Child and Adolescent Mortality Across Malaysia's Epidemiological Transition: A Systematic Analysis of Global Burden of Disease Data

Suraya Abdul-Razak, Peter S. Azzopardi, George C. Patton, Ali H. Mokdad, Susan M. Sawyer

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10 Citations (Scopus)


Purpose A rapid epidemiological transition in developing countries in Southeast Asia has been accompanied by major shifts in the health status of children and adolescents. In this article, mortality estimates in Malaysian children and adolescents from 1990 to 2013 are used to illustrate these changes. Methods All-cause and cause-specific mortality estimates were obtained from the 2013 Global Burden of Disease Study. Data were extracted from 1990 to 2013 for the developmental age range from 1 to 24 years, for both sexes. Trends in all-cause and cause-specific mortality for the major epidemiological causes were estimated. Results From 1990 to 2013, all-cause mortality decreased in all age groups. Reduction of all-cause mortality was greatest in 1- to 4-year-olds (2.4% per year reduction) and least in 20- to 24-year-olds (.9% per year reduction). Accordingly, in 2013, all-cause mortality was highest in 20- to 24-year-old males (129 per 100,000 per year). In 1990, the principal cause of death for 1- to 9-year boys and girls was vaccine preventable diseases. By 2013, neoplasms had become the major cause of death in 1–9 year olds of both sexes. The major cause of death in 10- to 24-year-old females was typhoid in 1990 and neoplasms in 2013, whereas the major cause of death in 10- to 24-year-old males remained road traffic injuries. Conclusions The reduction in mortality across the epidemiological transition in Malaysia has been much less pronounced for adolescents than younger children. The contribution of injuries and noncommunicable diseases to adolescent mortality suggests where public health strategies should focus.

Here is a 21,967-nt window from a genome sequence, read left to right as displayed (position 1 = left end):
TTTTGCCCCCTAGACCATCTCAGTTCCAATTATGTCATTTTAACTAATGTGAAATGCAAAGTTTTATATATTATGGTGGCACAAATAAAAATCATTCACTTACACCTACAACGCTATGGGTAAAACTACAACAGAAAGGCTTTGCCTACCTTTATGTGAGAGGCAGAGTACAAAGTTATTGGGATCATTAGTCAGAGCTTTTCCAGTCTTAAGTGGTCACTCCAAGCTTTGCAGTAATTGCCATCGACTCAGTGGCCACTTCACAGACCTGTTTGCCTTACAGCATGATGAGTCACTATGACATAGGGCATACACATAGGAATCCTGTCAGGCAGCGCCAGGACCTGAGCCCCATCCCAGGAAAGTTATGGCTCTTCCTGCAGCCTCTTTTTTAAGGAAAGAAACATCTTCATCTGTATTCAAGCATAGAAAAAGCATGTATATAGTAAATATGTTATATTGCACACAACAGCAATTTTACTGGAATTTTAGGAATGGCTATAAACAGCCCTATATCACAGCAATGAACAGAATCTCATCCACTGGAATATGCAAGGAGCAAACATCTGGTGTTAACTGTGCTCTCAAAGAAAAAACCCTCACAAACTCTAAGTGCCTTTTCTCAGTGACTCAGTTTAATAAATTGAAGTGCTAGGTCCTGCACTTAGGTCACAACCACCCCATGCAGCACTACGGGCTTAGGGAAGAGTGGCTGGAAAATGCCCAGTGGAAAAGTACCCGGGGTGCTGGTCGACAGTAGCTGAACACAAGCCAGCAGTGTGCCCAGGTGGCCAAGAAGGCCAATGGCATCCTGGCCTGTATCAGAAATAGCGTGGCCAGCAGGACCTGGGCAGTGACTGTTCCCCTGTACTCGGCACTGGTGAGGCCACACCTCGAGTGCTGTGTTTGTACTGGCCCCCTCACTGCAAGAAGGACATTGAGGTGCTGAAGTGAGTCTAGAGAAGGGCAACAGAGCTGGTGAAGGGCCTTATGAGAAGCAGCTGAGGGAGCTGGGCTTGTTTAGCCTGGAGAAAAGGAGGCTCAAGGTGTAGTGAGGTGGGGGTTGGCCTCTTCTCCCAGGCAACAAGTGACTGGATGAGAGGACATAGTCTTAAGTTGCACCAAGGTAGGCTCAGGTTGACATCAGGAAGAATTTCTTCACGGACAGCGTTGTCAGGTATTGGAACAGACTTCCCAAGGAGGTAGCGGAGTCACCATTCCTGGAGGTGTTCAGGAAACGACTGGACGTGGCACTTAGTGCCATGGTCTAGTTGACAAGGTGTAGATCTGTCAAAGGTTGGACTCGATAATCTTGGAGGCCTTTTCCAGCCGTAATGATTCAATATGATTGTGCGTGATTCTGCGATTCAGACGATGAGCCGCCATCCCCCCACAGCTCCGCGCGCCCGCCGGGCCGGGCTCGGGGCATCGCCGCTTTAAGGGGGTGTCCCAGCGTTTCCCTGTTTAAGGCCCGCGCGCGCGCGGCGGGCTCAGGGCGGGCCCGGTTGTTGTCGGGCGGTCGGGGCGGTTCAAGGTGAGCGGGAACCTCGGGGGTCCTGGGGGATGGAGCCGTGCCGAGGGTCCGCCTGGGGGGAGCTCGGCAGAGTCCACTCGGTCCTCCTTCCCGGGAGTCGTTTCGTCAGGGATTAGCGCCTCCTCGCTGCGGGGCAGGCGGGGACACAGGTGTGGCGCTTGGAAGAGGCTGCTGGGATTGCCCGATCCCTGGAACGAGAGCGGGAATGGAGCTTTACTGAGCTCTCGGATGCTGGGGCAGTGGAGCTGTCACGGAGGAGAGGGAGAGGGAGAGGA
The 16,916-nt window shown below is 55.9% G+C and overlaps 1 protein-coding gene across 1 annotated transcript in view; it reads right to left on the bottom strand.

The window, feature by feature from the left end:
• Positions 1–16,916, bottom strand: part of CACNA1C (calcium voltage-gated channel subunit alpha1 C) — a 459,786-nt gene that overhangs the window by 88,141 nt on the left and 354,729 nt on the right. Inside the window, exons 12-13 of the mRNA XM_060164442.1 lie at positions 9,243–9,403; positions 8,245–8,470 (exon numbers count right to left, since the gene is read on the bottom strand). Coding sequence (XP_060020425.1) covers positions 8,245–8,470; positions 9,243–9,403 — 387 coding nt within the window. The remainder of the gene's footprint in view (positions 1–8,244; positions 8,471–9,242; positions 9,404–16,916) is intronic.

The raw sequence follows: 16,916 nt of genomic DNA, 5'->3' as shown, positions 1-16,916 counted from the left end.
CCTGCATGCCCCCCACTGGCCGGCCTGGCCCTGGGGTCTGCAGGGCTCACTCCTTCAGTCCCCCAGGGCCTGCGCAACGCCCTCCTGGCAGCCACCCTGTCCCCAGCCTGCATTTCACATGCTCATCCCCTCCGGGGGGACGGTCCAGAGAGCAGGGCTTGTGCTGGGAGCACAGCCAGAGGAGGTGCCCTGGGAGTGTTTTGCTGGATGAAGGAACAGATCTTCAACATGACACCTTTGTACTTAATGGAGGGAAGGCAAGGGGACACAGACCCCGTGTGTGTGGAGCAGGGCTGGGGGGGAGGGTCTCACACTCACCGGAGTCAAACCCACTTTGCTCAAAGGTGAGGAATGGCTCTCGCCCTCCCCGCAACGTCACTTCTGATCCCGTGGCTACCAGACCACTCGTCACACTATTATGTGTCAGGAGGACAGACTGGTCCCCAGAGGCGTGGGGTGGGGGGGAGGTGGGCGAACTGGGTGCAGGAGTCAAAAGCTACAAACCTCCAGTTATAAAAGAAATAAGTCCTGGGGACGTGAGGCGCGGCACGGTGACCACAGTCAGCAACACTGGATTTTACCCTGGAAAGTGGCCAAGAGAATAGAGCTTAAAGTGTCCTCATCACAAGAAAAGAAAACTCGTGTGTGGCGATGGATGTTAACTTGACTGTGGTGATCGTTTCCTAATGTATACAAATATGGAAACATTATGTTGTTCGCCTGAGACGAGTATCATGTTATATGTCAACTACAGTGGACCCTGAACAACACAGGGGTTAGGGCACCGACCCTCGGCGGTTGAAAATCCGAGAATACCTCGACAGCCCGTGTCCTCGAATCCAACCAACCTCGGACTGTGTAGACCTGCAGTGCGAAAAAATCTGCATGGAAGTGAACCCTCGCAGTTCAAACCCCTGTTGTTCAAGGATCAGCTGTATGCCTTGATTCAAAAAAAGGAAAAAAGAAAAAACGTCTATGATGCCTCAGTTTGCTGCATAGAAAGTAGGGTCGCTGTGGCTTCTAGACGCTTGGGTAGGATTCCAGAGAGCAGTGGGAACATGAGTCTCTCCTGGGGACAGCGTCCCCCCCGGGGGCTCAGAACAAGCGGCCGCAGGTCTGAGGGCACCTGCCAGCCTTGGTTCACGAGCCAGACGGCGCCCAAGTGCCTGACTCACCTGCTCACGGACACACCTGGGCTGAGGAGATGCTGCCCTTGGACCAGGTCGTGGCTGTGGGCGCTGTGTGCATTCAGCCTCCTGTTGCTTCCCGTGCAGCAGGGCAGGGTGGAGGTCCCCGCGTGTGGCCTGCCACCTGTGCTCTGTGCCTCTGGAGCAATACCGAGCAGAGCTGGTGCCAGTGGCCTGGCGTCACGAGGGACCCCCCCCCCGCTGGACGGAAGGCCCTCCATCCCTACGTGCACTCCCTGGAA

Original languageEnglish
Pages (from-to)424-433
Number of pages10
JournalJournal of Adolescent Health
Issue number4
Publication statusPublished or Issued - Oct 2017


  • Adolescence
  • Childhood
  • Global burden of disease study
  • Malaysia
  • Mortality
  • Trend
  • Young adults

ASJC Scopus subject areas

  • Pediatrics, Perinatology, and Child Health
  • Public Health, Environmental and Occupational Health
  • Psychiatry and Mental health

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